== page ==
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Am J Public Health. 1997 Oct;87(10):1709-11.

Unintended pregnancy and breast-feeding behavior.

Author information

1
Department of Obstetrics and Gynecology, State University of New York Health Science Center at Syracuse, USA.

Abstract

OBJECTIVES:

This study assessed the effect of unintended pregnancy on breast-feeding behavior.

METHODS:

All women delivering a live birth between January 1, 1995, and July 31, 1996 (n = 33,735), in the 15-county central New York region were asked whether they had intended to become pregnant and their breast-feeding plans.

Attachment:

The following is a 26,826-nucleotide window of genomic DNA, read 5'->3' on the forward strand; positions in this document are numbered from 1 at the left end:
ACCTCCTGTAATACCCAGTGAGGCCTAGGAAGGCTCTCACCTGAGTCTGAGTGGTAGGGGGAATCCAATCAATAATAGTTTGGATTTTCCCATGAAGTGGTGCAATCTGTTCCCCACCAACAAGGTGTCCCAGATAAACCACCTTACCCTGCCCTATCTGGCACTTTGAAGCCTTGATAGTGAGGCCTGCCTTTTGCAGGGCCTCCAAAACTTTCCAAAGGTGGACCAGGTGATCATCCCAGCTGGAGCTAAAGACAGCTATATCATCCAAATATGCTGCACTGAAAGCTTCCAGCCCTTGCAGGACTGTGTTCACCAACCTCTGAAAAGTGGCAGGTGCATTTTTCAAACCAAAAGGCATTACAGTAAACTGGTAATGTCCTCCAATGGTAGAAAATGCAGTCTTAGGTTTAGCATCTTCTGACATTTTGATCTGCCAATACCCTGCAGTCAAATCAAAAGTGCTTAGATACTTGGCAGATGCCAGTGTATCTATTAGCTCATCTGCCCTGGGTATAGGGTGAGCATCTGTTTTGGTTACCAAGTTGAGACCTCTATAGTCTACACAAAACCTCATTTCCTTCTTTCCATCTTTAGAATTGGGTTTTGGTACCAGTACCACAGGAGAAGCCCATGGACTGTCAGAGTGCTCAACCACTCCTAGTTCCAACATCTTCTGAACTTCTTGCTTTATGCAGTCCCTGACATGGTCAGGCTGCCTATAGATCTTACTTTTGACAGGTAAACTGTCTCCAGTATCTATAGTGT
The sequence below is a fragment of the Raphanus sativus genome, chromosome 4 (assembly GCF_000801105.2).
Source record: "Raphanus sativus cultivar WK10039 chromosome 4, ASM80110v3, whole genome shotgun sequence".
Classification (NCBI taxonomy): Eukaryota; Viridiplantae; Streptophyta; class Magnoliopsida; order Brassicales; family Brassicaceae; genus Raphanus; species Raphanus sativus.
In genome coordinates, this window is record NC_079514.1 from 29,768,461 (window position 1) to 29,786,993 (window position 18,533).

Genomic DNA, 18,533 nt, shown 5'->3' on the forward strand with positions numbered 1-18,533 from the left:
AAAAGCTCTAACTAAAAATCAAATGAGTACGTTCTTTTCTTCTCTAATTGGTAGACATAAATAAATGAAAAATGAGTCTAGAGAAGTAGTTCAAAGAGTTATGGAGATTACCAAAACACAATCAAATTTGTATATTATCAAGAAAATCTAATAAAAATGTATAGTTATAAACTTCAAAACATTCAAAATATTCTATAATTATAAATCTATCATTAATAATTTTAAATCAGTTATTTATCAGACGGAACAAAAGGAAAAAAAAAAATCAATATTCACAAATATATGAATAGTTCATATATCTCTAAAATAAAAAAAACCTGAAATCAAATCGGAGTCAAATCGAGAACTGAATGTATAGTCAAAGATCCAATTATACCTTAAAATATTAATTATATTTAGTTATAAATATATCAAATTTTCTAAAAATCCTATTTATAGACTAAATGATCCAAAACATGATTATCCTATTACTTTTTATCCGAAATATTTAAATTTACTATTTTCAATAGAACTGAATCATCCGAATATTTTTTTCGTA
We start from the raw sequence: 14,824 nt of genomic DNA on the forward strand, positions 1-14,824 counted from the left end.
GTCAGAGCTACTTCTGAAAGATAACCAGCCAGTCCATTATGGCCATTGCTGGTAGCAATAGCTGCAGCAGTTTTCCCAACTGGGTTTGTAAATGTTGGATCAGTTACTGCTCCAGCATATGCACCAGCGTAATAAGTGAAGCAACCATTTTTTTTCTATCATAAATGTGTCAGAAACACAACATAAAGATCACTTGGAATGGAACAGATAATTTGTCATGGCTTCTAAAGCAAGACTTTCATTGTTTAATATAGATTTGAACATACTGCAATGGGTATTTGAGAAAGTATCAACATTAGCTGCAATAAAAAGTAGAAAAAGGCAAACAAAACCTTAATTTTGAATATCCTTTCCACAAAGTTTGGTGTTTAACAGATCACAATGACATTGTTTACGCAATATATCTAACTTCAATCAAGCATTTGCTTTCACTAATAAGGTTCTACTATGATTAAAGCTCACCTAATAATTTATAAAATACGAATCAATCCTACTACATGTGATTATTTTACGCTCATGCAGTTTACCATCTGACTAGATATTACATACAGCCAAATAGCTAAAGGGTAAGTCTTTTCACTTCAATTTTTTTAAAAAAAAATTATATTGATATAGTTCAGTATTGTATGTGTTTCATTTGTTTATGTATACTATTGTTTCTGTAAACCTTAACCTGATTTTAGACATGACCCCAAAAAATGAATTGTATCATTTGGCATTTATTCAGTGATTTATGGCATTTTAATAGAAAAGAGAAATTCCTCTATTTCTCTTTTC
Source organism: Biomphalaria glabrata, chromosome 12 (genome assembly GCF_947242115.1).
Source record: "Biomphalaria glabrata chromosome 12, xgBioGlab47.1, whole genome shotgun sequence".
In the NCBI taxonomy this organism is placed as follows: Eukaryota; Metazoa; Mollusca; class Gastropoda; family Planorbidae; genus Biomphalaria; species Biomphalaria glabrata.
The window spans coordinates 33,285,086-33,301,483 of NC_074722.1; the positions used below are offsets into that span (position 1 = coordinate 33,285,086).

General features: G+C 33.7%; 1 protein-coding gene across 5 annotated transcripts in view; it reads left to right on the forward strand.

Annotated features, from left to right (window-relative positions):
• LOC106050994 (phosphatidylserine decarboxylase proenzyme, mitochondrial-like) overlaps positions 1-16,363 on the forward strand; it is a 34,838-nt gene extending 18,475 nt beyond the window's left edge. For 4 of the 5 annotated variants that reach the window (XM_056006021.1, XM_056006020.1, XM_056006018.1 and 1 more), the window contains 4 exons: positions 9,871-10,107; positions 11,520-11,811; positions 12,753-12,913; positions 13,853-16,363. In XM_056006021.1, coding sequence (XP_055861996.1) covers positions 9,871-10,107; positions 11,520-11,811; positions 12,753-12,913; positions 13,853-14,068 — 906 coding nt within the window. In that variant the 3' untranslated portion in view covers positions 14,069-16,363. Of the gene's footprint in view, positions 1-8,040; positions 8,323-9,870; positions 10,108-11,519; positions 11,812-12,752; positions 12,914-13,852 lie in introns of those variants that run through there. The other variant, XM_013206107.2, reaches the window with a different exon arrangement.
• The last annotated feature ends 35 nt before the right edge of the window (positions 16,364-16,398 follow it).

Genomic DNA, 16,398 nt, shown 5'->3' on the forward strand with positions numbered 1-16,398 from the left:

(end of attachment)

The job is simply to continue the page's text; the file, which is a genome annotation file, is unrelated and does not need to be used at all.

RESULTS:

Women with mistimed pregnancies, and pregnancies that were not wanted were significantly less likely to breast-feed than were women whose pregnancies were planned. After adjustment for confounding variables and contraindications for breast-feeding, the odds ratios of not breast-feeding remained significant.

CONCLUSIONS:

Promoting breast-feeding among women with unintended pregnancies is important to improve health status.

PMID:
9357361
PMCID:
PMC1381142
[Indexed for MEDLINE]
Free PMC Article

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